The Federal Reserve Board, the Federal Deposit Insurance Corporation (FDIC), and the Office of the Comptroller of the Currency (OCC) proposed a rule to strengthen the leverage ratio standards for the largest, most systemically significant U.S. banking organizations.
Under the proposed rule, bank holding companies with more than $700 billion in consolidated total assets or $10 trillion in assets under custody (covered BHCs) would be required to maintain a tier 1 capital leverage buffer of at least 2% above the minimum supplementary leverage ratio requirement of 3%, for a total of 5%. Failure to exceed the 5% ratio would subject covered BHCs to restrictions on discretionary bonus payments and capital distributions.
In addition to the leverage buffer for covered BHCs, the proposed rule would require insured depository institutions of covered BHCs to meet a 6% supplementary leverage ratio to be considered “well capitalized” for prompt corrective action purposes. The proposed rule would currently apply to the eight largest, most systemically significant U.S. banking organizations.
The FDIC Board also approved a capital interim final rule and the OCC approved a final capital rule identical in substance to the final rules issued by the Federal Reserve Board on July 2, 2013.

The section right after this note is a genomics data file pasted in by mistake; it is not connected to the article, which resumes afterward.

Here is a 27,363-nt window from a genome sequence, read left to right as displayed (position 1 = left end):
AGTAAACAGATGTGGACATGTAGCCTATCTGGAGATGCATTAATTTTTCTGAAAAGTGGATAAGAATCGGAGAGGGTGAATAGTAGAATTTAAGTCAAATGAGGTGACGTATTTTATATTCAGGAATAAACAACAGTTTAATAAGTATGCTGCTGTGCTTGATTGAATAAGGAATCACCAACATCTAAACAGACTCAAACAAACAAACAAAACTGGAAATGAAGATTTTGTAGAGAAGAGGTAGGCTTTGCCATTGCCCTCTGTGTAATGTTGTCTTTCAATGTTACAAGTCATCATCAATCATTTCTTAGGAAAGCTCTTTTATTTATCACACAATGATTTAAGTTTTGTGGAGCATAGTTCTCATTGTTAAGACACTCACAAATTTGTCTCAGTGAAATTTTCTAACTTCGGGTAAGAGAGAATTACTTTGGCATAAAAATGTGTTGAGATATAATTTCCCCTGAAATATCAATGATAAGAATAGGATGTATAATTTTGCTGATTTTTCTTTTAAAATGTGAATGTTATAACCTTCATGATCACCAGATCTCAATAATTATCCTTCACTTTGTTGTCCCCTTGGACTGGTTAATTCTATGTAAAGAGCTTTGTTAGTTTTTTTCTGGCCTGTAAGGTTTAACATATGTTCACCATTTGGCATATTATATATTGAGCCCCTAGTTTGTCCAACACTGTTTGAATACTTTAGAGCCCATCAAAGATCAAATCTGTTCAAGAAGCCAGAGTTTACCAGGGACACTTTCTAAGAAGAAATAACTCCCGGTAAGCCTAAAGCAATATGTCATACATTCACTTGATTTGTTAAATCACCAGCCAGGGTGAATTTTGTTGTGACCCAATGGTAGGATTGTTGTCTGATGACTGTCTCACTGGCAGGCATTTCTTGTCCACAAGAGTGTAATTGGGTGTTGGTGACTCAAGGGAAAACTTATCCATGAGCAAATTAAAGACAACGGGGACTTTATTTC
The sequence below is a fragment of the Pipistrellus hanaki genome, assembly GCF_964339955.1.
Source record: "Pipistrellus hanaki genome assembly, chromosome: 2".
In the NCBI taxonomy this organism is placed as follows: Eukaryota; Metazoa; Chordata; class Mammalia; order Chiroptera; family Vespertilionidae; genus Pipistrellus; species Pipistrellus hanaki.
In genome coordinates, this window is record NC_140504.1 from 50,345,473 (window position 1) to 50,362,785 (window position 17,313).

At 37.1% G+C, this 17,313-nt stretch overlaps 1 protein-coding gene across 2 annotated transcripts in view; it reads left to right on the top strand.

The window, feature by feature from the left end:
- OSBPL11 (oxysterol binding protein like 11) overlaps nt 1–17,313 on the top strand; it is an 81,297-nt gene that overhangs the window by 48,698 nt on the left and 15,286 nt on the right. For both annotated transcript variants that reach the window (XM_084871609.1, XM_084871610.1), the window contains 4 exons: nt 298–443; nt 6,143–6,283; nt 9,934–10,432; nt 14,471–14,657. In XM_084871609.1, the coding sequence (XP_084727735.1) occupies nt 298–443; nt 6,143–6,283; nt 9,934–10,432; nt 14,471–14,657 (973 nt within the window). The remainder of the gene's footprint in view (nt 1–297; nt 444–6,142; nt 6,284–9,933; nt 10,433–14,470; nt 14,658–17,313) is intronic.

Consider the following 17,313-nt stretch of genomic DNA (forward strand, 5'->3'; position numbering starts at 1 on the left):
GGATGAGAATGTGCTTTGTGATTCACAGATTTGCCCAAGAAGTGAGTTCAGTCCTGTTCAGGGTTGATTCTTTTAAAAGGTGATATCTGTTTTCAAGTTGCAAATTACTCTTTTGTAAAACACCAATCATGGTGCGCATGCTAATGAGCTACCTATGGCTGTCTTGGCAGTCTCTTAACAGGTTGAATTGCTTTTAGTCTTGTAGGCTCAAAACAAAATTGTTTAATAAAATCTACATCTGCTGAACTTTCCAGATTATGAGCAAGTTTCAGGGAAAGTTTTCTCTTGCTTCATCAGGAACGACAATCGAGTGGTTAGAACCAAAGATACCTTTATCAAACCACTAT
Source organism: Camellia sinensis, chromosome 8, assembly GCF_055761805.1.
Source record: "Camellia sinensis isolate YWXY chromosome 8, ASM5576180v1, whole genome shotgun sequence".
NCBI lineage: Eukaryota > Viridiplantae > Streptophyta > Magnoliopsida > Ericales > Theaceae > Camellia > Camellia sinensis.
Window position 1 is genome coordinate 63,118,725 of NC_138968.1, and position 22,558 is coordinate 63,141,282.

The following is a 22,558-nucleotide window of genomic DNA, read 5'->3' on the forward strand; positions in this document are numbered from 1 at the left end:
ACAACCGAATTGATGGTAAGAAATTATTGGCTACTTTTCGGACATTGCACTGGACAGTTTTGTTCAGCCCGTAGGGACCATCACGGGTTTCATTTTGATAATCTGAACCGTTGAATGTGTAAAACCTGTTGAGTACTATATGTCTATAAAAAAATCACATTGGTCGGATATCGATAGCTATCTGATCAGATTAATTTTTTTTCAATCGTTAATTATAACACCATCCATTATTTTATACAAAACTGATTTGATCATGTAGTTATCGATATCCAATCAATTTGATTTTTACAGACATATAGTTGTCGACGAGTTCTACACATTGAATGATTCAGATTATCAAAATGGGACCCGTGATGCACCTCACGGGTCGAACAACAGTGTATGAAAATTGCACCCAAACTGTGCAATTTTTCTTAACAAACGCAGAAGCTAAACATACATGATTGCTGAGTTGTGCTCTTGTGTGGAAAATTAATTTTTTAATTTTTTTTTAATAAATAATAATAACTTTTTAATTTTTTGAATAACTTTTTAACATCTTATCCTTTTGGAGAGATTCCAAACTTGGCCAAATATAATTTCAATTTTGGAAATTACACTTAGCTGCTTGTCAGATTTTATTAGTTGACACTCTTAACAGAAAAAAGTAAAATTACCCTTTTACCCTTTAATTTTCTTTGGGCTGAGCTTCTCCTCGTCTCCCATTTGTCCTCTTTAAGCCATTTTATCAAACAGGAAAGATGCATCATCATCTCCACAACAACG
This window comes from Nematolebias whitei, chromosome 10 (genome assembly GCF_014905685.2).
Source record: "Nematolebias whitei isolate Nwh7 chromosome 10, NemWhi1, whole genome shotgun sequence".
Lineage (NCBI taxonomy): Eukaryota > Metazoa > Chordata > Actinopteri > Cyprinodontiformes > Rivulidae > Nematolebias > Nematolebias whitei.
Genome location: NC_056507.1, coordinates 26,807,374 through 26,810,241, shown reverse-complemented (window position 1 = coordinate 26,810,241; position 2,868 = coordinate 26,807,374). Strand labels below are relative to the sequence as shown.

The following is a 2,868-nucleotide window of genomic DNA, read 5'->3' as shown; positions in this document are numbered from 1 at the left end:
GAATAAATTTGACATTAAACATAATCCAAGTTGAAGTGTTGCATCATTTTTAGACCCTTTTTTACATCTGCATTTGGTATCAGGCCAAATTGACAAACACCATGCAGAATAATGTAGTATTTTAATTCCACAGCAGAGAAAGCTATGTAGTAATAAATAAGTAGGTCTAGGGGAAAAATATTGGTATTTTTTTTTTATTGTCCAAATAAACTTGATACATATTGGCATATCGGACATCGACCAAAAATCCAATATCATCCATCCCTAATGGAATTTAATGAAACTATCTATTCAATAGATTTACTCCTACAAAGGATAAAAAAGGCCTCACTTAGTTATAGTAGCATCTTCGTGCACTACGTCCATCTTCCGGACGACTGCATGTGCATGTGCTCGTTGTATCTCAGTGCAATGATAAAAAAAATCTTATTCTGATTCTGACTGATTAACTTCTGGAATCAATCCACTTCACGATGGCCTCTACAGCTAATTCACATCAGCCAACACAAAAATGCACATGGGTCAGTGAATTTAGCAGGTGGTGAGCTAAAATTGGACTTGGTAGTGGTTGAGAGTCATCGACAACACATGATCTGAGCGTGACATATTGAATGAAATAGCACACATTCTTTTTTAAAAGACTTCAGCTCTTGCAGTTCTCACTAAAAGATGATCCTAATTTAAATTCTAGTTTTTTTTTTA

A strong capital base at the largest, most systemically significant U.S. banking organizations is particularly important because capital shortfalls at these institutions have the potential to result in significant adverse economic consequences and contribute to systemic distress both domestically and internationally, the Fed said. Higher capital standards for these institutions will place additional private capital at risk before the federal deposit insurance fund and the federal government’s resolution mechanisms would be called upon, and reduce the likelihood of economic disruptions caused by problems at these institutions.
The agencies are proposing a substantial phase-in period for the rule with an effective date of January 1, 2018. The NPR will be published in the Federal Register with a 60-day public comment period.
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